Alex Newton

  • Alex Newton Alex Newton joined Oxford Brookes as a research student in September 2015 and the title of his thesis is ‘Liminality, the uncanny and the sublime:  a practice-based exploration of thresholds of experience’.

    How did you hear about Oxford Brookes University?

    I’ve lived in Oxford for almost 15 years so knew about Oxford Brookes, though I also did an MA in Contemporary Art here prior to beginning my research.

    What attracted you to Oxford Brookes University to conduct your research?

    Studying here for my MA played a big part in my decision to conduct my research at Brookes.  The School of Arts is a very friendly and intimate environment and I’d always found it to be an open and very supportive place.  

    What were you doing before?

    I was and still am a secondary school art teacher.

    How easy did you find it to settle into the research environment?

    Understanding the approach to research in art felt new and slightly strange initially, but I feel as though I settled in quickly. I’ve really benefited from discussions with my supervisors and the group seminars, which are vital in developing my work. 

    Tell us about your research.

    My research is concerned with investigating strategies of representing or embodying the liminal; an uncertain, transitional realm where several planes or existential states may be present. I have been working predominantly with the moving image, finding ways to create experiences that have a degree of ambiguity and that at some level disorientate and dislocate.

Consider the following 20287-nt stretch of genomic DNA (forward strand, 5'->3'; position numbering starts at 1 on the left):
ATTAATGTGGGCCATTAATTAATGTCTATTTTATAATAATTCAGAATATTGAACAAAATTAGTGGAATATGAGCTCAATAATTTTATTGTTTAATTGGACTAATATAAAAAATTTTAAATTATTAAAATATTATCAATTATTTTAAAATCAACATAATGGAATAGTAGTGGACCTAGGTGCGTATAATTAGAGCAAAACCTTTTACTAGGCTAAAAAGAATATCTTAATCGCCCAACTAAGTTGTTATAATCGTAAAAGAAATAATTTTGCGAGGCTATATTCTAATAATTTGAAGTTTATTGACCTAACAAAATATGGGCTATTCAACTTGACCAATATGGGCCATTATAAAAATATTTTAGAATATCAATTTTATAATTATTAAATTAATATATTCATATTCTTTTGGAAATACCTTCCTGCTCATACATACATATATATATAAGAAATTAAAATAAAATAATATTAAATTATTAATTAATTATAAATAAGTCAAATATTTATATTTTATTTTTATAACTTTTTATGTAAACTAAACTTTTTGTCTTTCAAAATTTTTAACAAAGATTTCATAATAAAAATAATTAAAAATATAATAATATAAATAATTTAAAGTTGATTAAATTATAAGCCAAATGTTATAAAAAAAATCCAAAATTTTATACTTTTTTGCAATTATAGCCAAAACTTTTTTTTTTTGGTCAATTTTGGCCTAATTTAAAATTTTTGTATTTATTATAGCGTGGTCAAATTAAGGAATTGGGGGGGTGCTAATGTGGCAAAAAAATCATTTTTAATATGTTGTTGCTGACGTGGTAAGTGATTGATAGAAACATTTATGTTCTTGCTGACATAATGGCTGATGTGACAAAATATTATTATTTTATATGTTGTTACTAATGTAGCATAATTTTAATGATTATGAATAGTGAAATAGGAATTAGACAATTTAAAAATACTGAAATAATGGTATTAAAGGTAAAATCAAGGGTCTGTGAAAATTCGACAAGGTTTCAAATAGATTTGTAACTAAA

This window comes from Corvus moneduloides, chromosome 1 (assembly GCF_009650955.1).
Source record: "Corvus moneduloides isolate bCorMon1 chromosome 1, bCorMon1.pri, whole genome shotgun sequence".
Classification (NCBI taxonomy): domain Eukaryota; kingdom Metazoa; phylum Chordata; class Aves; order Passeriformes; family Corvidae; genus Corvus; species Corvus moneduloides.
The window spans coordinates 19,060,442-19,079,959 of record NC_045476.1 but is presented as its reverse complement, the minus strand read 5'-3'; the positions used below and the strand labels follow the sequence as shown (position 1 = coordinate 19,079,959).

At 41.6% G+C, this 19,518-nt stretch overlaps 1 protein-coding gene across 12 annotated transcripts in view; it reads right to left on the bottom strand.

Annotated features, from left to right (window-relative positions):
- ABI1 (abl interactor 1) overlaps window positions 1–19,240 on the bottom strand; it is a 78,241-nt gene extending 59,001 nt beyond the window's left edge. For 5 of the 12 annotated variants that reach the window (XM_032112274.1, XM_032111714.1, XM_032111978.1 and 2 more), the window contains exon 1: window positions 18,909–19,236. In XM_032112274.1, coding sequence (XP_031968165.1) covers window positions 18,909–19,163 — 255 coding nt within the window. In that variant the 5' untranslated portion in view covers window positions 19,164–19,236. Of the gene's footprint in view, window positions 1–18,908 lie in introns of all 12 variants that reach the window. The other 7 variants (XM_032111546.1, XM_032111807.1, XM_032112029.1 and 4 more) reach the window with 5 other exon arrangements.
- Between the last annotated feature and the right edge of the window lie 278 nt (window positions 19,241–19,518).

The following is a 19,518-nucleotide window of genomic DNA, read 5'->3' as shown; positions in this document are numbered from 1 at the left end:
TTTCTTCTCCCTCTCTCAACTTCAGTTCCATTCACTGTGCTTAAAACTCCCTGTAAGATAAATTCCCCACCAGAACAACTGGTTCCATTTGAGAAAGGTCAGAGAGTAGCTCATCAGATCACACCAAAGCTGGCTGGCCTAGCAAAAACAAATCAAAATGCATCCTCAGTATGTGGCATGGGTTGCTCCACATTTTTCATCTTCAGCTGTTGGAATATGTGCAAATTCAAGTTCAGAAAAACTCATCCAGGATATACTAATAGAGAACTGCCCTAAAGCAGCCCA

The driving force behind this inquiry is a desire to locate strangeness and uncertainty in experience, using Viktor Shklovsky’s technique of ‘ostranenie’ or ‘defamiliarisation’ as a starting point.  Shklovsky posits that the purpose of art is to impede our perception of the familiar by making forms difficult to apprehend; I’m interested in exploring ways to provoke this disruption of experience.

    These inquiries have since taken the form of digital recordings of the figure in strange horizonless landscapes in Iceland, the Lake District, the Peak District and also in the more comfortable surroundings of the photo studio in Brookes. 

    I’ve more recently been experimenting with the projection of these recorded moving images onto the surface of layered screens of tulle, which provide both a sculptural presence and the illusion of a virtual space.  The intangible materiality of these digital projections certainly feels like a step into the liminal domain and then subsequently translating photographs of the projected figures into stilled intaglio prints has created new insights for me.  

    An interesting dialogue between the various grounds that support or mediate the image has emerged and the results of these experiments have raised several questions, specifically regarding the relationship between the dynamic and the static, the ephemeral and the permanent and the significance of the digital. 

    What do you enjoy about being a research student?

    I love being in a position where I am lucky enough to have the space to indulge my curiosity and to explore my particular field of interest.  It has at times been a challenge to manage what I’m doing around the demands of my teaching job, but it’s been such a pleasure to be able to have those two sides to my life that I make sure that there is always time.   

    What do you think about the research training offered at Brookes?

    The PhD art group has been a space that has allowed me to share my research with other students; it has been incredibly helpful and has provided me with a space to experience the exciting work that others are exploring and to reflect on various aspects of my own research.  It is undoubtedly a learning process and being able to share work and to see how others are progressing is invaluable. 

    What are your future plans?

    I haven’t had much time to think too far into the future. Since doing my MA at Brookes I’ve been back at university, albeit on a part-time basis, for around 4 years and I’ve loved learning in this environment again. I actually don’t really want to stop… though I suppose I may not say that in 3 years’ time.